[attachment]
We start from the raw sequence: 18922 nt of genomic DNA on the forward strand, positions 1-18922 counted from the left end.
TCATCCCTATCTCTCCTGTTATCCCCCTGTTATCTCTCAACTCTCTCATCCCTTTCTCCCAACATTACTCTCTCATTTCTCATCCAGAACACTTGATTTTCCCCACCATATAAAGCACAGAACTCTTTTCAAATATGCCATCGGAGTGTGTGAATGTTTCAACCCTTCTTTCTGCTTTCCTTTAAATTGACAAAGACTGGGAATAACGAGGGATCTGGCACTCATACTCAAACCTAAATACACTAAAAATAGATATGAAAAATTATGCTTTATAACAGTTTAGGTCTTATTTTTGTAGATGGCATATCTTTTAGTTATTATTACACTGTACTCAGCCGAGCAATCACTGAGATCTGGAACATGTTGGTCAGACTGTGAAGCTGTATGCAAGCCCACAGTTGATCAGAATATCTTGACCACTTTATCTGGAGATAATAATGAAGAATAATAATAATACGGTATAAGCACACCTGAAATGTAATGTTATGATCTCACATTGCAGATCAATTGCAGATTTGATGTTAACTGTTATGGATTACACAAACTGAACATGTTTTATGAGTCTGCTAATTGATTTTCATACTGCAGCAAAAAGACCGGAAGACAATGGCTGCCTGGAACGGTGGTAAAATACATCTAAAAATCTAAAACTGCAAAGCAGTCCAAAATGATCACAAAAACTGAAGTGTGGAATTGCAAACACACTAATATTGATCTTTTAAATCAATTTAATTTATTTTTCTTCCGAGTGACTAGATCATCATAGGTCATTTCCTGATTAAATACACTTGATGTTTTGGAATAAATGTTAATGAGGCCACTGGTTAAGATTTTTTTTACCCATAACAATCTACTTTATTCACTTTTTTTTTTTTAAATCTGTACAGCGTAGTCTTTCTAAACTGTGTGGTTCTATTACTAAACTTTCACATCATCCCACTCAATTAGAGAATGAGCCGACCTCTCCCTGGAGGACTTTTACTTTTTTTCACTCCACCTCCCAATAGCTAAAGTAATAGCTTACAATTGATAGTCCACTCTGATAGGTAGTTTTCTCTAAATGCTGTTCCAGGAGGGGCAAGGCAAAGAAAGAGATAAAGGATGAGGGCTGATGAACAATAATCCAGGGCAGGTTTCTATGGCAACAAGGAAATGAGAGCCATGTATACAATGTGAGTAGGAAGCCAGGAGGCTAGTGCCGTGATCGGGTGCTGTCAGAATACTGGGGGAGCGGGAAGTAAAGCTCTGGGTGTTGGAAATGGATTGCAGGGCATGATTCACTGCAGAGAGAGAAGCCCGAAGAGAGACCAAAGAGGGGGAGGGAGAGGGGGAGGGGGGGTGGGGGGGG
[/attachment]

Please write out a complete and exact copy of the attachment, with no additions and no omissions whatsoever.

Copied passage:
We start from the raw sequence: 18922 nt of genomic DNA on the forward strand, positions 1-18922 counted from the left end.
TCATCCCTATCTCTCCTGTTATCCCCCTGTTATCTCTCAACTCTCTCATCCCTTTCTCCCAACATTACTCTCTCATTTCTCATCCAGAACACTTGATTTTCCCCACCATATAAAGCACAGAACTCTTTTCAAATATGCCATCGGAGTGTGTGAATGTTTCAACCCTTCTTTCTGCTTTCCTTTAAATTGACAAAGACTGGGAATAACGAGGGATCTGGCACTCATACTCAAACCTAAATACACTAAAAATAGATATGAAAAATTATGCTTTATAACAGTTTAGGTCTTATTTTTGTAGATGGCATATCTTTTAGTTATTATTACACTGTACTCAGCCGAGCAATCACTGAGATCTGGAACATGTTGGTCAGACTGTGAAGCTGTATGCAAGCCCACAGTTGATCAGAATATCTTGACCACTTTATCTGGAGATAATAATGAAGAATAATAATAATACGGTATAAGCACACCTGAAATGTAATGTTATGATCTCACATTGCAGATCAATTGCAGATTTGATGTTAACTGTTATGGATTACACAAACTGAACATGTTTTATGAGTCTGCTAATTGATTTTCATACTGCAGCAAAAAGACCGGAAGACAATGGCTGCCTGGAACGGTGGTAAAATACATCTAAAAATCTAAAACTGCAAAGCAGTCCAAAATGATCACAAAAACTGAAGTGTGGAATTGCAAACACACTAATATTGATCTTTTAAATCAATTTAATTTATTTTTCTTCCGAGTGACTAGATCATCATAGGTCATTTCCTGATTAAATACACTTGATGTTTTGGAATAAATGTTAATGAGGCCACTGGTTAAGATTTTTTTTACCCATAACAATCTACTTTATTCACTTTTTTTTTTTTAAATCTGTACAGCGTAGTCTTTCTAAACTGTGTGGTTCTATTACTAAACTTTCACATCATCCCACTCAATTAGAGAATGAGCCGACCTCTCCCTGGAGGACTTTTACTTTTTTTCACTCCACCTCCCAATAGCTAAAGTAATAGCTTACAATTGATAGTCCACTCTGATAGGTAGTTTTCTCTAAATGCTGTTCCAGGAGGGGCAAGGCAAAGAAAGAGATAAAGGATGAGGGCTGATGAACAATAATCCAGGGCAGGTTTCTATGGCAACAAGGAAATGAGAGCCATGTATACAATGTGAGTAGGAAGCCAGGAGGCTAGTGCCGTGATCGGGTGCTGTCAGAATACTGGGGGAGCGGGAAGTAAAGCTCTGGGTGTTGGAAATGGATTGCAGGGCATGATTCACTGCAGAGAGAGAAGCCCGAAGAGAGACCAAAGAGGGGGAGGGAGAGGGGGAGGGGGGGTGGGGGGGG